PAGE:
24. gretchen from lifenutApril 30, 2008 6:11 AM

    EXCELLENT post, Steph. Yes, I shouted it. I may have awakened Beatrix.

    This line killed me, in a good way: "If Joe or Steve from Blues Clues were to go off the deep end, I'd probably not be outraged, I'd think "it's about time."

    My kids have never liked Hannah Montana or the High School Musical gang. In fact, I can't think of any character they've idolized.

    And isn't that the key word? Idol?

    God is so smart. Not only does he tell us not to have other Gods because he's jealous, he tells us not to have other "gods" because they will disappoint us. Every. Single. Time. Yet we persist and are surprised when our heroes fall.

    Great post, again. In fact, I have a post idea related to this!

  25. Oh, my dear. You raise a good question and point. I know that these are just kids that are living their life publicly, yet at the same time, they are...whether they like it or not...an example for all these little people who look up to them. My neice LOVES Miley, and I'm just not quite sure she is the best role model for a ten year-old...especially given recent pictures and what not. As parents, we have to discern how much they watch and what we allow in as influence. I struggle with "culture" permeating our lives so much that we forget what's really important! When we've placed a teen icon on such a pedestal, we've truly forgotten Who should be #1 in our lives. I think that is the biggest thing we can take from this situation.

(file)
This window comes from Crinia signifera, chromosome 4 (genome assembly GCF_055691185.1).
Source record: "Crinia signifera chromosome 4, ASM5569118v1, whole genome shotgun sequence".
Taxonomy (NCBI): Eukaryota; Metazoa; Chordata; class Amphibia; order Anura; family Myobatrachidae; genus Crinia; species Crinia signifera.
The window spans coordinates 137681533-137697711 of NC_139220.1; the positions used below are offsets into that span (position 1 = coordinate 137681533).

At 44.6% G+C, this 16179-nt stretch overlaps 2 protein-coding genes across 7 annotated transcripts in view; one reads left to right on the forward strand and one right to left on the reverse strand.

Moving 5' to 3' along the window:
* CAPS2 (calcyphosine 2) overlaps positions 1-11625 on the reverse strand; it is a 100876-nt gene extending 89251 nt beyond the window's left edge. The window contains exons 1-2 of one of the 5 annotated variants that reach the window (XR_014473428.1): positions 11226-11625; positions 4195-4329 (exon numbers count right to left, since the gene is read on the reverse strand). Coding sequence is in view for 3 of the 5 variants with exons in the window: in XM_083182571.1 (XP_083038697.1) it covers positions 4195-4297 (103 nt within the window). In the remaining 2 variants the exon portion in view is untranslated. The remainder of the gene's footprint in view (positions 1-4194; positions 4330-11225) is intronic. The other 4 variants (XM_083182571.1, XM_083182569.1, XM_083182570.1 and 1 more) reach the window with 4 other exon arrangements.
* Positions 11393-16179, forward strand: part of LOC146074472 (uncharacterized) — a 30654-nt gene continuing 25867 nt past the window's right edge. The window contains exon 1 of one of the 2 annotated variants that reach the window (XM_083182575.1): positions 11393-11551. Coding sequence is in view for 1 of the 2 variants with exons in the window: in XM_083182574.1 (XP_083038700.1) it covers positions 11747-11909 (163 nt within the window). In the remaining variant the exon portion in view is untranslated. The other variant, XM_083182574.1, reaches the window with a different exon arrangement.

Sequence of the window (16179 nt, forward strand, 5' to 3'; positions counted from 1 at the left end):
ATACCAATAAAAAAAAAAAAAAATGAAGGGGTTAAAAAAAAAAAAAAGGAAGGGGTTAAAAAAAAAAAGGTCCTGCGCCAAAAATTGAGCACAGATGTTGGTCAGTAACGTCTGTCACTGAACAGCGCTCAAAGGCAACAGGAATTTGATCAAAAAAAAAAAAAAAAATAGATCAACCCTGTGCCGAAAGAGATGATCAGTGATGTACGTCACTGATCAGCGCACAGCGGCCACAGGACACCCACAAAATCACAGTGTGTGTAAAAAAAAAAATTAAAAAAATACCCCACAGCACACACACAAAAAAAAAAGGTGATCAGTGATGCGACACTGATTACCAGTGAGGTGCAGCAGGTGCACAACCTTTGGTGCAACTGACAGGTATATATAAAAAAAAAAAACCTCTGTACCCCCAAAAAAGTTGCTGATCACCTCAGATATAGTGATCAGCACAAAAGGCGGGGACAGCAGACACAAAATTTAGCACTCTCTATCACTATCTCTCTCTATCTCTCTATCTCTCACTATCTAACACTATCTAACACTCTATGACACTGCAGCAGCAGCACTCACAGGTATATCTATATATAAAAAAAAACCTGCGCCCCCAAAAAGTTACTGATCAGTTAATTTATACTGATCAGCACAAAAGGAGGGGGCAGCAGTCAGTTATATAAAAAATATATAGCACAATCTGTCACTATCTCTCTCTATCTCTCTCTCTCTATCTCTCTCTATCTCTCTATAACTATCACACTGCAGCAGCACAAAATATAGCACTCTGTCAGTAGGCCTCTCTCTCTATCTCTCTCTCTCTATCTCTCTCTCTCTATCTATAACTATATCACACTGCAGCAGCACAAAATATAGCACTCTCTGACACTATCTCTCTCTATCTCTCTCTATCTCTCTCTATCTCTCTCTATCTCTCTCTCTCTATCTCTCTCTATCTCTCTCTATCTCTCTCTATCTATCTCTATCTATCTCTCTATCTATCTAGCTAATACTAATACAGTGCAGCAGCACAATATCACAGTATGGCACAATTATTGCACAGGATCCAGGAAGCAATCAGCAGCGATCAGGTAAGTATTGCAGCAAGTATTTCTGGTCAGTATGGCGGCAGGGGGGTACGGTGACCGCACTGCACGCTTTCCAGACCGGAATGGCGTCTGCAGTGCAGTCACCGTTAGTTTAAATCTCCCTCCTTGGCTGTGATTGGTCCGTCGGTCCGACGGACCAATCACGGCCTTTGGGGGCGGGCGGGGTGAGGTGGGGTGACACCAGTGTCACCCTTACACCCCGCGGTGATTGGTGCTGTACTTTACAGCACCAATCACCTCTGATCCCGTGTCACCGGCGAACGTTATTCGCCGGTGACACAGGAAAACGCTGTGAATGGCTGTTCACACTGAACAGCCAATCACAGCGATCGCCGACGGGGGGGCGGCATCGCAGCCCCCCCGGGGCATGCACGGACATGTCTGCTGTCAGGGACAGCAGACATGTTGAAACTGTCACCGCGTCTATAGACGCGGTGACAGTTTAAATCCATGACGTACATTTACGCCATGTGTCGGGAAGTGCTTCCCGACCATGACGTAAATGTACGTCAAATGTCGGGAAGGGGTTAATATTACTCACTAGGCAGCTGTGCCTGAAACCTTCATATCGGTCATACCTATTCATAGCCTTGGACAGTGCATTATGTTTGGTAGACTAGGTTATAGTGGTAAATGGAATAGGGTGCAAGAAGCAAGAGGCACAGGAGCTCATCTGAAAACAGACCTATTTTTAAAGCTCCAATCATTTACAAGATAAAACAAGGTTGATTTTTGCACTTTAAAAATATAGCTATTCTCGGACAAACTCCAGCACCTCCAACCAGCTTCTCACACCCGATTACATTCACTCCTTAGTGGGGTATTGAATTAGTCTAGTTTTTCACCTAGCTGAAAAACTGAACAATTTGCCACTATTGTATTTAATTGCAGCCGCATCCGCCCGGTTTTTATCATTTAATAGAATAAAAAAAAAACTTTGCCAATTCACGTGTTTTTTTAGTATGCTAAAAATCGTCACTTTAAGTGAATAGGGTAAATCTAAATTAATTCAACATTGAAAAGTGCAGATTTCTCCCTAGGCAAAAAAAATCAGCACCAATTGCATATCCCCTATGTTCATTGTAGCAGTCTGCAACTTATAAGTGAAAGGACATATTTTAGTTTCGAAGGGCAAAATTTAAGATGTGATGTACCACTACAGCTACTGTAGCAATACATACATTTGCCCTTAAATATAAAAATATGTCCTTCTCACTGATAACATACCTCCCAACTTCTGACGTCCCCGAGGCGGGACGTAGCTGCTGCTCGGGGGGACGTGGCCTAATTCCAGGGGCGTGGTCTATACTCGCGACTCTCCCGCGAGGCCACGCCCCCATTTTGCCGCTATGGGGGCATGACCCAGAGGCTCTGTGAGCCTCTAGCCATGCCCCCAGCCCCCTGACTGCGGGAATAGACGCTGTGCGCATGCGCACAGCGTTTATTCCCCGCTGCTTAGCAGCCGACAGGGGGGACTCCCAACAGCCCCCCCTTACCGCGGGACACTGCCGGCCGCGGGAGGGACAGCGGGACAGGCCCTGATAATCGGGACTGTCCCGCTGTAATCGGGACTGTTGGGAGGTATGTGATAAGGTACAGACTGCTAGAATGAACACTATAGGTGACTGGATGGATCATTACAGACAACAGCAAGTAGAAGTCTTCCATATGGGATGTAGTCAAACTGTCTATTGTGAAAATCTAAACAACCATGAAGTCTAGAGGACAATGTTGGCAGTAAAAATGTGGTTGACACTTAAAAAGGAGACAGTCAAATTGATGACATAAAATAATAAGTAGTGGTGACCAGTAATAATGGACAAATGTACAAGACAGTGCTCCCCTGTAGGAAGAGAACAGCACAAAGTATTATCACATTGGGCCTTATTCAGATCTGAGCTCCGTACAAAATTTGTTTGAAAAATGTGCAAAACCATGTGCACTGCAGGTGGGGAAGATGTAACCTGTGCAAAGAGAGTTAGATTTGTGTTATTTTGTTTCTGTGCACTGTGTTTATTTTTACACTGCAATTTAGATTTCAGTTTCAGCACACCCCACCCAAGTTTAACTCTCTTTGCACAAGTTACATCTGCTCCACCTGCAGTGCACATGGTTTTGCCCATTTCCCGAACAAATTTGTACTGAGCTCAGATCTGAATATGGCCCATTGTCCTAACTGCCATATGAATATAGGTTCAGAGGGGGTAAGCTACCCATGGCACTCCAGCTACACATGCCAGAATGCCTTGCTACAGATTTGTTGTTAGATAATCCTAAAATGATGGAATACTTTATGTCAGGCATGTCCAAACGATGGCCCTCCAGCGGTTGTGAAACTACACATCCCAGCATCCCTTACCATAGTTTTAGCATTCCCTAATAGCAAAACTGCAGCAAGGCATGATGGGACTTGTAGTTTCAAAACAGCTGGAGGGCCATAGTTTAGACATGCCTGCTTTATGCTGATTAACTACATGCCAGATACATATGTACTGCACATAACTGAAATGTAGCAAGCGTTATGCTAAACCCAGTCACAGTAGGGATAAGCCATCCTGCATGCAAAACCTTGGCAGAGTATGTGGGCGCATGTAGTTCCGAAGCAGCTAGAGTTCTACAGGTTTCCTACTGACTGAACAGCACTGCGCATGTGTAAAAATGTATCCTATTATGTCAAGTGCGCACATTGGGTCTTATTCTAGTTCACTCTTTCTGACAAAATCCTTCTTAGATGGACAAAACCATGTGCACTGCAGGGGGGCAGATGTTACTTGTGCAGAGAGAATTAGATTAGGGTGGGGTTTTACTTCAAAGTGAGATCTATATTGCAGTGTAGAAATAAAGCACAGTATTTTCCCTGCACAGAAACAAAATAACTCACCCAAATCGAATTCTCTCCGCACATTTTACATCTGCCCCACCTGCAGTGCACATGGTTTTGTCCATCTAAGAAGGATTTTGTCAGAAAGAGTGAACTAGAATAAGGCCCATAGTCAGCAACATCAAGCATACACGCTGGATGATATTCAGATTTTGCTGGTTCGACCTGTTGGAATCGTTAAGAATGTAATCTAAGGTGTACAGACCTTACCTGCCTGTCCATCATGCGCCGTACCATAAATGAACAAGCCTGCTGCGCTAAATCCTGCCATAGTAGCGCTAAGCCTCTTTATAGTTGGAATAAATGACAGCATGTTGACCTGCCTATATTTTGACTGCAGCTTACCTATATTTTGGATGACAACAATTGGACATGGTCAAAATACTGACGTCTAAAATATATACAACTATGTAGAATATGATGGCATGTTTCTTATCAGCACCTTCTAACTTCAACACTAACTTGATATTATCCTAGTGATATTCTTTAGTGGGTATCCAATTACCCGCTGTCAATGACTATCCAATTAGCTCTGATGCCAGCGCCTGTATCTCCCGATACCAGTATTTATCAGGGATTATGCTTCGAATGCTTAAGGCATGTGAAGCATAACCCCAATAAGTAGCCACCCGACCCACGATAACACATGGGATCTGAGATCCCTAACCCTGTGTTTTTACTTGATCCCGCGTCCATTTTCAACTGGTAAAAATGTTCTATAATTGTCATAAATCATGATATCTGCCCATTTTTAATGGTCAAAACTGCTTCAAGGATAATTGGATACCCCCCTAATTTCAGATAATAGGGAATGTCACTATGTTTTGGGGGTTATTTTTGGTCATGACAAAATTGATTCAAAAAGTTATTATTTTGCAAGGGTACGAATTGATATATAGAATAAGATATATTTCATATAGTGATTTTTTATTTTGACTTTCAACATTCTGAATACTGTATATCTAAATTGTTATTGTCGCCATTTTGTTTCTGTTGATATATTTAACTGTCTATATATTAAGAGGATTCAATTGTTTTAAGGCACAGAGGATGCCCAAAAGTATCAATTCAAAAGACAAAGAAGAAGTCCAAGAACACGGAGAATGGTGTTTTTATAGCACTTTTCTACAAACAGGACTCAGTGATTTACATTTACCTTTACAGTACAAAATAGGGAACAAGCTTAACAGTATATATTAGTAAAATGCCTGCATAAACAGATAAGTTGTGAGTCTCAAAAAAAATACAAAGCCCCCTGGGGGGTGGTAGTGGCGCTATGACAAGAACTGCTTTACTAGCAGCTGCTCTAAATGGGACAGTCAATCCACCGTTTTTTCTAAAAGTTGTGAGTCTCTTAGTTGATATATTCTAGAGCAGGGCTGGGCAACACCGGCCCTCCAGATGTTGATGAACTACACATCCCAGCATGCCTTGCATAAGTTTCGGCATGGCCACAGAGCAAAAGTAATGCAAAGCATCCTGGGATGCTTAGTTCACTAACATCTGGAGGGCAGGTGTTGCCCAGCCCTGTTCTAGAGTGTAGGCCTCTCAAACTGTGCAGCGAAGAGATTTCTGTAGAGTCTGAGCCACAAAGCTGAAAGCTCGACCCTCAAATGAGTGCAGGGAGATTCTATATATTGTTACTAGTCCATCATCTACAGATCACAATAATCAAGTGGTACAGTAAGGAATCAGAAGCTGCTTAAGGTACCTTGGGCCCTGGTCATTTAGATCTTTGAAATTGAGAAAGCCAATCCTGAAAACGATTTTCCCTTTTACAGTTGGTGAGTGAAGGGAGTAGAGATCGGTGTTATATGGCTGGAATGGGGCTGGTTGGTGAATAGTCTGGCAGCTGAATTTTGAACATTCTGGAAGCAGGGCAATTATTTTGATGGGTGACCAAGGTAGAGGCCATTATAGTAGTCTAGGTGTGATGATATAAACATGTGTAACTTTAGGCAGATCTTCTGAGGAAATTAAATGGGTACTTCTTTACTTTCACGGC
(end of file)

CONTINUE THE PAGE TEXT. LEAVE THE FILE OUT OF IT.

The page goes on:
26. Great post, Steph. So true that we as the parents need to pay careful attention to who we are promoting as role models.

  27. i tend to agree with a lot of what you wrote.
    i've had a lot of thoughts about this whole thing floating around in my head. i'd like to write about it but i don't know if i'll find the time. anyway, i appreciate you sharing your thoughts.

  28. I'm just glad that Dora will never pose topless. If you are going to pick a role model, pick a fake one!

    In all seriousness, great post.

  29. I TOTALLY agree with you here! Thank goodness I'm not the only one who feels this way, I was seriously beginning to wonder!

    I mean, how can people not know that they are just as human and imperfect as you or I, and certainly not meant to be something to model our lives after.

  30. Love your perspective. Linked ya here: